Report Highlights the Need to be Connected
- Monday, October 12th, 2009
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A report into changing perceptions of technology has revealed that two thirds of the UK loves being connected at all times, and feels more relaxed when connected than when not. These people have been defined by experts as SOSOs, those who Switch On to Switch Off.
The report was commissioned by Virgin Media and completed by trend analysts and ethnographic researchers at The Future Laboratory. The study began by consolidating existing Future Laboratory insights and gathering a wide variety of desk research evidence. Stage two was a quantitative survey of 1,000 18-65-year-old Britons, with the final part of the study consisting of interviews with a number of experts including Siobhan Freegard, Co-founder of NetMums.com, Andy McLoughlin, Co-founder of cloud computing firm Huddle, and Psychologists James Brooks, Nik Simpson and Eva Simpson.
The need to be connected
The report finds that SOSO behaviour is not only reflected in a love of being connected to technology, but also by anxiety caused by the implications of not being connected. Over a third (35%) experienced anxiety when not able to use technology to stay in touch with their family, while 31% were most anxious about not being able to make money or work online and 27% were most concerned with not being able to connect to friends. Anxiety is also apparent when technology cant be called upon to provide advice, whether through online maps (25%), dating (21%) or shopping for the best deals (15%).
SOSOs know that, even if they wish to take some time out, the modern world will continue without them, says Psychologist Nik Simpson. At any moment, an urgent email may ping into an inbox, a client may call, an old friend may get in touch via Facebook, or a family member may want to get in touch. Therefore, to disconnect from technology may mean missing something we cannot afford to. Always being connected actually becomes increasingly essential for peace of mind, further reinforcing SOSO values.
The report also discovered that a large percentage of stay-at-home parents are SOSOs. Almost half (48%) find being connected at all times relaxing, leading to the rise of what is defined as the Neo-nest.
As well as fulfilling their role as parents, raising children and running the home, these SOSOs are making themselves heard far beyond the front door. With 85% of stay-at-home parents continually connected to broadband in the home, 13% access online parenting forums, seeking and giving advice to others in similar situations. A 2008 report found that parents are much more likely to go online than their child-free peers, dedicating over 11 hours a week to the Internet.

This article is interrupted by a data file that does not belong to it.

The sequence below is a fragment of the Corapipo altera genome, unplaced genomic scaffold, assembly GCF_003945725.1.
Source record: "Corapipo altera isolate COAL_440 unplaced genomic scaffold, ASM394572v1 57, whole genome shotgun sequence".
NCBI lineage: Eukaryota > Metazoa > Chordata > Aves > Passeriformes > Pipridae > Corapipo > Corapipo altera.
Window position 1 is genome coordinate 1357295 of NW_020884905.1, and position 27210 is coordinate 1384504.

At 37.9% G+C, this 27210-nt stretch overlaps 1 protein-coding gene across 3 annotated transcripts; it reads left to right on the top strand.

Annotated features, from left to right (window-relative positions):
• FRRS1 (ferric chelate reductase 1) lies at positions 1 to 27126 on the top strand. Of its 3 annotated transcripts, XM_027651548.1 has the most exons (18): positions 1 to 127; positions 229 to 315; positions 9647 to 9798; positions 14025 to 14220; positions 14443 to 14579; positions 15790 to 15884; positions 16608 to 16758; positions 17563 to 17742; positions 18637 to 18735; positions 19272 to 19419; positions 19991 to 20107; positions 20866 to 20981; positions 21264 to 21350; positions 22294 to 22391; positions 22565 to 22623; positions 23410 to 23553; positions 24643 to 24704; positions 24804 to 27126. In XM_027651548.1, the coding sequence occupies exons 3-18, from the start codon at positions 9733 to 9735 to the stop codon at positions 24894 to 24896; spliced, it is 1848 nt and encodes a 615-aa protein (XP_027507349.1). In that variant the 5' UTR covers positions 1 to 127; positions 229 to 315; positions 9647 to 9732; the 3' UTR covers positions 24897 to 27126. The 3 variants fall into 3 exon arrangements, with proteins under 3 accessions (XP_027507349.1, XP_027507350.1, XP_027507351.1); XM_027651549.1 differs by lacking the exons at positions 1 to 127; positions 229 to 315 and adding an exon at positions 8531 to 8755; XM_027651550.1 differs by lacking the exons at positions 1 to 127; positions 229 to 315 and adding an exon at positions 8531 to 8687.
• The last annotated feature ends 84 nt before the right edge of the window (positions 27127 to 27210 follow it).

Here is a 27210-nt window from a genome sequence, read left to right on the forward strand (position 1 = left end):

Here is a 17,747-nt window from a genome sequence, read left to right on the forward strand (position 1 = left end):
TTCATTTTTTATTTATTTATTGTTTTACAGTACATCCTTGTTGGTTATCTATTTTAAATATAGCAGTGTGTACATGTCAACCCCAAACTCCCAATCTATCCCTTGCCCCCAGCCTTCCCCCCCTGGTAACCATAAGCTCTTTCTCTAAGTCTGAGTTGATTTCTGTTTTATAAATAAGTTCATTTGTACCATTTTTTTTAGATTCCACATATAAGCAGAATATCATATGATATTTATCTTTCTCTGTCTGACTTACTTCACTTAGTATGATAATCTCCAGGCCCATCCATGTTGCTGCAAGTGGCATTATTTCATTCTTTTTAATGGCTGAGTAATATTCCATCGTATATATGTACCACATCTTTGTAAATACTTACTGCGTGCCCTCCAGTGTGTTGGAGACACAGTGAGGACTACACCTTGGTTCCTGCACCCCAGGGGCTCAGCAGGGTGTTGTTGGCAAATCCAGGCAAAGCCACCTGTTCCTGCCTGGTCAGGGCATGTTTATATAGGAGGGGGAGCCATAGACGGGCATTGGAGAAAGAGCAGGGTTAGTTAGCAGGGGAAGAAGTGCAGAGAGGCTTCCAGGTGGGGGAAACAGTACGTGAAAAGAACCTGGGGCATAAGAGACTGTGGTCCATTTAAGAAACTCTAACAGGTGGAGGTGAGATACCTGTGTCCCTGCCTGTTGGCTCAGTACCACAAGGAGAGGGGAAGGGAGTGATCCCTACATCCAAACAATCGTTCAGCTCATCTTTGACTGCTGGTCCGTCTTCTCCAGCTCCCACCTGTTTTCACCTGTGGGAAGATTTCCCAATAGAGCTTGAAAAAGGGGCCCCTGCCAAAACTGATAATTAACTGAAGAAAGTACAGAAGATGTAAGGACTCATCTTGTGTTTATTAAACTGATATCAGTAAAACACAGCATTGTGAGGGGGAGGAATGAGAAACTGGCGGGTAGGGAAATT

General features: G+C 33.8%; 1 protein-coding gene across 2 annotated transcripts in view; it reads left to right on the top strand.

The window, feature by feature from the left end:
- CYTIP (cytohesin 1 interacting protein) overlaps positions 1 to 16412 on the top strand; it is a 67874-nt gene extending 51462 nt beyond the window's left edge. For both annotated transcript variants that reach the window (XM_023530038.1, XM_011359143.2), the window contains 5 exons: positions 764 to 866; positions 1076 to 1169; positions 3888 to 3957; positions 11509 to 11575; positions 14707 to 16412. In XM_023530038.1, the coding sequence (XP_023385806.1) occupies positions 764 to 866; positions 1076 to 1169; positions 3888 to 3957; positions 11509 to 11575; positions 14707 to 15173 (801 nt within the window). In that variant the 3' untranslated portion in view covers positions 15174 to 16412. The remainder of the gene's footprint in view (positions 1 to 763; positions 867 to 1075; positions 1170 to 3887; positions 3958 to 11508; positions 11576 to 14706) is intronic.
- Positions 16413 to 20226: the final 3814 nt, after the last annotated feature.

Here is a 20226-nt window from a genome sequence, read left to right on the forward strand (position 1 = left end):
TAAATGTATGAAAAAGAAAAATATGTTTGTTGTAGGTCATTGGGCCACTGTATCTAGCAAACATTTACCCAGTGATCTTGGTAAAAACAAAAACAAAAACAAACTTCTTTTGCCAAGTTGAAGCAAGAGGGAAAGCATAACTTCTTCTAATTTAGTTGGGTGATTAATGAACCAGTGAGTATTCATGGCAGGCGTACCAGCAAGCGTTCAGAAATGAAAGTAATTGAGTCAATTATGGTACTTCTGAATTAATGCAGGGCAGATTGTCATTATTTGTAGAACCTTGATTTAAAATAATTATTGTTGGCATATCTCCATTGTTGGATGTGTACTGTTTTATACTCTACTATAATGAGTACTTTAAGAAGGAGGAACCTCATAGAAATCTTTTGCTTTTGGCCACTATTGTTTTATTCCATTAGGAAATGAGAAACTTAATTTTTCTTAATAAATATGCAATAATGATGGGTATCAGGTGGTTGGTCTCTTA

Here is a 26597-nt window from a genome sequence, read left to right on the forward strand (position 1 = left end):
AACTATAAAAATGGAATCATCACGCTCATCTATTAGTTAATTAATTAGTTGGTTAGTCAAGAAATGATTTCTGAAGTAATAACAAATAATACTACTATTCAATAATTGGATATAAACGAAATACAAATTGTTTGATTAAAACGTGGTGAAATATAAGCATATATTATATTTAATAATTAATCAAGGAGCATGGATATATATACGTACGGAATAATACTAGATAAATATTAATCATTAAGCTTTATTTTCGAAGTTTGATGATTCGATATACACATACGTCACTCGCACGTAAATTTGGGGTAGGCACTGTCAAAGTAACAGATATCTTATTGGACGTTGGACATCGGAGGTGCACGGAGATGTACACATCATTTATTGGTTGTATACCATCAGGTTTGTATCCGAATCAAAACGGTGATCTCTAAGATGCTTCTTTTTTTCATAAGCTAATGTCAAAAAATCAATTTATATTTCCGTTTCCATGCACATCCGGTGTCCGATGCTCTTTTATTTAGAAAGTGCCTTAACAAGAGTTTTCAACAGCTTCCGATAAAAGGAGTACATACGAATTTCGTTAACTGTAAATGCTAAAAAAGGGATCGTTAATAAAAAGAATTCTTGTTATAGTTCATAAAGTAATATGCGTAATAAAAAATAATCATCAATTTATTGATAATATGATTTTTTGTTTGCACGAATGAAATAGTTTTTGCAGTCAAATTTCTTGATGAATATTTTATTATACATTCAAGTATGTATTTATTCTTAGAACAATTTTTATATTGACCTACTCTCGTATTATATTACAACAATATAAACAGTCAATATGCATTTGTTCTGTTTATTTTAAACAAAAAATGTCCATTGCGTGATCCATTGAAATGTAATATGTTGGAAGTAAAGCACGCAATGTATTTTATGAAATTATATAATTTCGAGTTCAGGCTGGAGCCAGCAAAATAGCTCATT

When not surfing online, stay-at-home parents are the most likely group to be surfing channels; just under half (49%) continually have digital television switched on. They are also the most frequent users of mobile phones at 62%.
Even when their output is not being consciously consumed, the modern stay-at-home parent either has devices on or on standby. Half of British households always have laptops (74%), mobile phones (76%), and televisions (7%) switched on simultaneously. As a result, the home has become a place where a huge amount of data is consciously and subconsciously consumed at all times.
The SOSOs relationship with the digital age is also an intimate one. Whereas the traditional view of technology has been something that should be rationed and engaged with infrequently, SOSOs do not share this view. Indeed, around a third of the population in the UK say they do not feel guilty about always being connected, with 31% of 18-24 year-olds, 29% of 25-34 year-olds, 33% of 35-44 year-olds, 31% of 45-54 year-olds and 31% of 55-64 year-olds rejecting traditional notions of appropriate technological use.
An always on lifestyle may not be for everyone, but the report highlights that there is a significant number of people for whom always being connected actually increases peace of mind, says Mark Schweitzer, Chief Operating Officer at Virgin Media. More than anything, these findings validate those who already consider themselves SOSOs and give permission to others who may still feel some level of guilt with always being on.